One of those people told me to go to a certain shop in town with my book, and tell the shop owner said person sent me. I was nerve wrecked and absolutely intimidated because I had already started tattooing a bit on my boyfriend and myself and feared they would think I was scratcher, which on second thought I actually was considering the facts now. I already knew everything about hygienic precautions and had a private space set up at home with all the necessary precautions as I have now in my shop. However, it was still very stupid technique-wise and would never advice anyone to do so! Total cringe when I think of my stupidity.
Well at least you wanted to head into a more professional direction. How was the new shop?
They took me in immediately and had me doing tattoos the next week. Holy hell, huge pressure and I was absolutely not ready. I was expecting to continue a traditional apprenticeship, but they wouldn’t have it. I had to earn money and give them 50% of my earnings. Most of the things I figured out for myself, trial and error, and I wish I could apologise to all those people who walk around with my crappy beginnings (talking about this gives me anxiety lol!).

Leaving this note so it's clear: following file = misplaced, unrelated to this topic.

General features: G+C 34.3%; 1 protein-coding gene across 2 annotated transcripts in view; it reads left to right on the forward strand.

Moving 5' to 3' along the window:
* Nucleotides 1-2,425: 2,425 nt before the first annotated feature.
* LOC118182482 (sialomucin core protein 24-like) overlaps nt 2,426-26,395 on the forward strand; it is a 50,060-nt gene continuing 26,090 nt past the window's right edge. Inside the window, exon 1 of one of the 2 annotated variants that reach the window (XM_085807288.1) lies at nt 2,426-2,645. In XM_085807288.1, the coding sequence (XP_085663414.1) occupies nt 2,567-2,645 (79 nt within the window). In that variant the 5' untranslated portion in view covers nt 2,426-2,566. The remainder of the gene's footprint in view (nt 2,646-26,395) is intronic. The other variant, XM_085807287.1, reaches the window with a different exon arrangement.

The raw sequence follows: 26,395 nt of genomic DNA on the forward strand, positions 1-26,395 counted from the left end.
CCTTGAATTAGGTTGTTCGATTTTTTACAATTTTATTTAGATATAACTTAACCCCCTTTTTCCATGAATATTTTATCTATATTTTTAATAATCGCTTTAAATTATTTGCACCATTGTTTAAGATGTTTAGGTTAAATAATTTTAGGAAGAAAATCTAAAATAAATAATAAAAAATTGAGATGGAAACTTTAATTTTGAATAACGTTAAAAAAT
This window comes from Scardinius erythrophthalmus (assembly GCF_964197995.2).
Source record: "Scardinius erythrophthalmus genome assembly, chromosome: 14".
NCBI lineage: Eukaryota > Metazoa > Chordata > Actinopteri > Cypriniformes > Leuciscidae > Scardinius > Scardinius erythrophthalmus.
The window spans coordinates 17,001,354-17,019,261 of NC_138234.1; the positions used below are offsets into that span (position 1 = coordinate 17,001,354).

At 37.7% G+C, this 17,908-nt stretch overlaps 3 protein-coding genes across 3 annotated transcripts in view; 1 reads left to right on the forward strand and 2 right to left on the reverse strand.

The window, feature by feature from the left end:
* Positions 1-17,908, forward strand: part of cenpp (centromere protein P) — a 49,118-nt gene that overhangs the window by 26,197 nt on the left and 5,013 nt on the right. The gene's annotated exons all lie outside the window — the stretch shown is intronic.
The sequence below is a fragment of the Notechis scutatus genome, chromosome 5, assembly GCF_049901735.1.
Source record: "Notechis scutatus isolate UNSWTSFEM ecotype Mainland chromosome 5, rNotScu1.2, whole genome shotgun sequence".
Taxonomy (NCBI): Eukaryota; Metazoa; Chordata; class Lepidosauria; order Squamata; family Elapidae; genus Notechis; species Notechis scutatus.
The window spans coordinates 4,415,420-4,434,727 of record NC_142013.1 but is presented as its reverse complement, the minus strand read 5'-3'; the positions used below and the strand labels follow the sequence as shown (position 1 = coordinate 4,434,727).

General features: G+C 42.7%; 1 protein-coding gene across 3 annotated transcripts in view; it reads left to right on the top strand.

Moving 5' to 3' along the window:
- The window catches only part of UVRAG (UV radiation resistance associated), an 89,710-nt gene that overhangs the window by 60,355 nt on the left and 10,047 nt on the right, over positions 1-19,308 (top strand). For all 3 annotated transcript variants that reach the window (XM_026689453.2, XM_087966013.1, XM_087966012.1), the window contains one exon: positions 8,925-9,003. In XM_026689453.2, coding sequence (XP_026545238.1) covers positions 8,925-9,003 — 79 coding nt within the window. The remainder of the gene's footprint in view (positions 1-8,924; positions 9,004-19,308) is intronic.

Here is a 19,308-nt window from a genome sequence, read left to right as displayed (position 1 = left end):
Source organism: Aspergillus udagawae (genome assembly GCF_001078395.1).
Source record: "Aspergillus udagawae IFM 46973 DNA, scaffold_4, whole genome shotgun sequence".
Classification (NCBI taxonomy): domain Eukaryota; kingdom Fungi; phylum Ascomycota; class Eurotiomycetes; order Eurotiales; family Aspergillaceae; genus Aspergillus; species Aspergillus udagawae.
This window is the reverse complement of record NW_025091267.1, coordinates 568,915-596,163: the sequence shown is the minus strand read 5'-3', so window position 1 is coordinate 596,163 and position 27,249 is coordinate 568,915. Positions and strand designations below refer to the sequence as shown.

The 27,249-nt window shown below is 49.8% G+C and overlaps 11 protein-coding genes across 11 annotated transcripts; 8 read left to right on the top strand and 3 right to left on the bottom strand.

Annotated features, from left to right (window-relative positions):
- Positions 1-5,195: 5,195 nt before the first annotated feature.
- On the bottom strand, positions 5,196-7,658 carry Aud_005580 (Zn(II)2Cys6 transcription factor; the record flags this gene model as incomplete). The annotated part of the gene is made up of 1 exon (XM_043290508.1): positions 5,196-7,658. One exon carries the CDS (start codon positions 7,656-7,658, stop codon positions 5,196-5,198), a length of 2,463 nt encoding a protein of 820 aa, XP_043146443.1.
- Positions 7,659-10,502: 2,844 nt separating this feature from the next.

The fear of failing was so bad; I immediately started working my ass off to learn as quick as possible.
I changed shop after a year, and then another year later I opened my own shop in town.
Im into my 4th year of tattooing and am proud to say that I have an awesome customer base who are very respectful and passionate of my art. Love them to pieces.